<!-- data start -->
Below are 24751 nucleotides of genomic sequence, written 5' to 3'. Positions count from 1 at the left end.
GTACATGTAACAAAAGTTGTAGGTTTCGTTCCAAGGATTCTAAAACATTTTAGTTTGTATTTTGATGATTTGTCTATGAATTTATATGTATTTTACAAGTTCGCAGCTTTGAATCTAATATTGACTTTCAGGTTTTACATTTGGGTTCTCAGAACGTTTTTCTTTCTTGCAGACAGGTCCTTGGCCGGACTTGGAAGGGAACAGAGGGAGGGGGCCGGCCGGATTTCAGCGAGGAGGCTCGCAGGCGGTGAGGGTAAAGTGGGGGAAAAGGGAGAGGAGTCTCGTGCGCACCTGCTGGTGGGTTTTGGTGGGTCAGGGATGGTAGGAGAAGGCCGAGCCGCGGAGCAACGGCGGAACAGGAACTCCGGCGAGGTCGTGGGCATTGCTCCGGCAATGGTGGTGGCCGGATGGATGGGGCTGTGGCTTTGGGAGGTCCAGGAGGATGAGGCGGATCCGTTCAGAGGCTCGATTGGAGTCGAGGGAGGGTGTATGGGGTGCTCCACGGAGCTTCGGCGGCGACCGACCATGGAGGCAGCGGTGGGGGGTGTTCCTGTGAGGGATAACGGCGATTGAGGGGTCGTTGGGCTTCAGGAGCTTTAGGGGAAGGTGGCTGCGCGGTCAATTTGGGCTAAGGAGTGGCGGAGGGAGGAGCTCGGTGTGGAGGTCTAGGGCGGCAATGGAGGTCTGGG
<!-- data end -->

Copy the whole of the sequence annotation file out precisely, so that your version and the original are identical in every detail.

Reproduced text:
Below are 24751 nucleotides of genomic sequence, written 5' to 3'. Positions count from 1 at the left end.
GTACATGTAACAAAAGTTGTAGGTTTCGTTCCAAGGATTCTAAAACATTTTAGTTTGTATTTTGATGATTTGTCTATGAATTTATATGTATTTTACAAGTTCGCAGCTTTGAATCTAATATTGACTTTCAGGTTTTACATTTGGGTTCTCAGAACGTTTTTCTTTCTTGCAGACAGGTCCTTGGCCGGACTTGGAAGGGAACAGAGGGAGGGGGCCGGCCGGATTTCAGCGAGGAGGCTCGCAGGCGGTGAGGGTAAAGTGGGGGAAAAGGGAGAGGAGTCTCGTGCGCACCTGCTGGTGGGTTTTGGTGGGTCAGGGATGGTAGGAGAAGGCCGAGCCGCGGAGCAACGGCGGAACAGGAACTCCGGCGAGGTCGTGGGCATTGCTCCGGCAATGGTGGTGGCCGGATGGATGGGGCTGTGGCTTTGGGAGGTCCAGGAGGATGAGGCGGATCCGTTCAGAGGCTCGATTGGAGTCGAGGGAGGGTGTATGGGGTGCTCCACGGAGCTTCGGCGGCGACCGACCATGGAGGCAGCGGTGGGGGGTGTTCCTGTGAGGGATAACGGCGATTGAGGGGTCGTTGGGCTTCAGGAGCTTTAGGGGAAGGTGGCTGCGCGGTCAATTTGGGCTAAGGAGTGGCGGAGGGAGGAGCTCGGTGTGGAGGTCTAGGGCGGCAATGGAGGTCTGGG